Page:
But once you’ve deployed those servers and desktops, you need to be able to keep track of them. What’s going on? How are they performing? Is something afoot? In other words, you need to be able to monitor your Linux machines. “How?” you ask. That’s a great question, and one with many answers. I want to introduce you to a few such tools—from command line, to GUI, to full-blown web interfaces (with plenty of bells and whistles). From this collection of tools, you can gather just about any kind of information you need. I will stick only with tools that are open source, which will exempt some high-quality, proprietary solutions. But it’s always best to start with open source, and, chances are, you’ll find everything you need to monitor your desktops and servers. So, let’s take a look at four such tools.

Top

We’ll first start with the obvious. The top command is a great place to start, when you need to monitor what processes are consuming resources. The top command has been around for a very long time and has, for years, been the first tool I turn to when something is amiss. What top does is provide a real-time view of all running systems on a Linux machine. The top command not only displays dynamic information about each running process (as well as the necessary information to manage those processes), but also gives you an overview of the machine (such as, how many CPUs are found, and how much RAM and swap space is available). When I feel something is going wrong with a machine, I immediately turn to top to see what processes are gobbling up the most CPU and MEM (Figure 1). From there, I can act accordingly.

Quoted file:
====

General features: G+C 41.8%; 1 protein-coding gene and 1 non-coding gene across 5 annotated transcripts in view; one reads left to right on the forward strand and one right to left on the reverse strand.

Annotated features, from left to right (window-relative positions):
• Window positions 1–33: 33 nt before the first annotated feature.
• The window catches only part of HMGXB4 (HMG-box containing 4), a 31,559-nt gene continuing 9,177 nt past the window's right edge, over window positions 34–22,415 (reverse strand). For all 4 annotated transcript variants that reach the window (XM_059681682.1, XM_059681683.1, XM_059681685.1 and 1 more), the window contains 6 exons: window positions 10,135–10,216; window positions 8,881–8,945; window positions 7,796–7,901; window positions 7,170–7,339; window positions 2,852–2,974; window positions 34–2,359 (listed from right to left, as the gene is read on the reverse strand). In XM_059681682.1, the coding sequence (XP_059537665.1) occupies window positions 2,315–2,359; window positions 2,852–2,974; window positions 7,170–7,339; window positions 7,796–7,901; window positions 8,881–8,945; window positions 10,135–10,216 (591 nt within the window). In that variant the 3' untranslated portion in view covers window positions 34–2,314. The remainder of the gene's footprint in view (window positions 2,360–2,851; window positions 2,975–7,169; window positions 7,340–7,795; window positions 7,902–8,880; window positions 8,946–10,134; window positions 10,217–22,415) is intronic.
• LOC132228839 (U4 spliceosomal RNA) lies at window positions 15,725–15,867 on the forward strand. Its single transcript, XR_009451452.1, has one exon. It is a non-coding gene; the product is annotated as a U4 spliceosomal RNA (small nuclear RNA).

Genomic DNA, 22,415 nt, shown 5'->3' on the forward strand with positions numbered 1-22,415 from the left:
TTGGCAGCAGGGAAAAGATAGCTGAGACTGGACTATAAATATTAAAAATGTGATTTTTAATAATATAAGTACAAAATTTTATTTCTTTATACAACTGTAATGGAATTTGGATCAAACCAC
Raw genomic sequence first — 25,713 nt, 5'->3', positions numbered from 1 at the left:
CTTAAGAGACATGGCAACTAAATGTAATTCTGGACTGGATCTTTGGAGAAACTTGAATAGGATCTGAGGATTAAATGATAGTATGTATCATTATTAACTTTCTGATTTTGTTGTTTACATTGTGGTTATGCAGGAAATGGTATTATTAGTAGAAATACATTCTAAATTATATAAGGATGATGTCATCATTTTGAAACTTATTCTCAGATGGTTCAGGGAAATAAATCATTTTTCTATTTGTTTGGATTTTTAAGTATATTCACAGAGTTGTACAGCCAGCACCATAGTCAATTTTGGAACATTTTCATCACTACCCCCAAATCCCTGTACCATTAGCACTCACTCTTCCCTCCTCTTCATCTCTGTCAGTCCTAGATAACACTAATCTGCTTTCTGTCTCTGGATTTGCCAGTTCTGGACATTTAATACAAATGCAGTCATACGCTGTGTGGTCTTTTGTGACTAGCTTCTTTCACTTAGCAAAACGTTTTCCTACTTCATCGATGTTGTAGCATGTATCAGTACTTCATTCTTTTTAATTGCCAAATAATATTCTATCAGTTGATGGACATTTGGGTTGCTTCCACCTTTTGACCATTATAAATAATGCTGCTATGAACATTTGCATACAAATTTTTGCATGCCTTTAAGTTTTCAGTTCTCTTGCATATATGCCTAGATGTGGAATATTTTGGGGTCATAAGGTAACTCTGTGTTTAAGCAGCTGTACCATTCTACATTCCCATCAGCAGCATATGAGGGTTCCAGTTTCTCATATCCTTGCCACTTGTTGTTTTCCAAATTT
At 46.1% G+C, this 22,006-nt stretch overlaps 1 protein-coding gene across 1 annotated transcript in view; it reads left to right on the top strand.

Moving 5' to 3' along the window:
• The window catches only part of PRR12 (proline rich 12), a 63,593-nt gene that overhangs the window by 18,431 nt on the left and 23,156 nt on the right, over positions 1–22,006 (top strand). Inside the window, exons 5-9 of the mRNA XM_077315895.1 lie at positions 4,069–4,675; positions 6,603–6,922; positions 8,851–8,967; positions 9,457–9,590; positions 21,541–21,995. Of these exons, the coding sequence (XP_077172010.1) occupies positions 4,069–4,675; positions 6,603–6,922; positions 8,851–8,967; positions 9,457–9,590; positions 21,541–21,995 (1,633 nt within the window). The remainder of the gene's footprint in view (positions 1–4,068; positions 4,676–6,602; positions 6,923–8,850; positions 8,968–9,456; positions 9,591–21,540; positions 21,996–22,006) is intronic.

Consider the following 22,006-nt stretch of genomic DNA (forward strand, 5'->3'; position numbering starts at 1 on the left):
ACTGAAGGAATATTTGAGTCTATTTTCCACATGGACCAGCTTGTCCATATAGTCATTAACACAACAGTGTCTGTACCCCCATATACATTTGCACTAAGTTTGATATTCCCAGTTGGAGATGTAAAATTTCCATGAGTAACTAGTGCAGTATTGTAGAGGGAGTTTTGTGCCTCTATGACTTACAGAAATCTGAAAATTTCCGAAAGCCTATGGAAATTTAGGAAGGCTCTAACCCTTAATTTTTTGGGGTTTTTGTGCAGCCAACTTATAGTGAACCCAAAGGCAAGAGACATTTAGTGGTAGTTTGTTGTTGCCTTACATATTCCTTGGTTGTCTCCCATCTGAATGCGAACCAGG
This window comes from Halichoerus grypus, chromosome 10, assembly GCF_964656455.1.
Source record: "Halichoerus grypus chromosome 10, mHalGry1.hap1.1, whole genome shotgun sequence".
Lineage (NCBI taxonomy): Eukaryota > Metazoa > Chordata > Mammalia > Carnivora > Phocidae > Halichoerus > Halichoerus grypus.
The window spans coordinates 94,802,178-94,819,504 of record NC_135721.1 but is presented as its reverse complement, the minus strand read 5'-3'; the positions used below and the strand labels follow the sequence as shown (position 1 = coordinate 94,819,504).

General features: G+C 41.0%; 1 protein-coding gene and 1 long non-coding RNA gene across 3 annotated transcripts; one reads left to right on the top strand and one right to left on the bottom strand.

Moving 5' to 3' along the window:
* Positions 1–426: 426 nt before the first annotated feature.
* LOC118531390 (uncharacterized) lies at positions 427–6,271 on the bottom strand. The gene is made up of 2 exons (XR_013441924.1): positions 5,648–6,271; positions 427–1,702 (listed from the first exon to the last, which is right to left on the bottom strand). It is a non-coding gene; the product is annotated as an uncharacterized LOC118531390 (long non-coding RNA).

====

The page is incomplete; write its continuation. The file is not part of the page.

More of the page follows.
There is no need to install anything to use the top command, because it is installed on almost every Linux distribution by default. For more information on top, issue the command man top.

Glances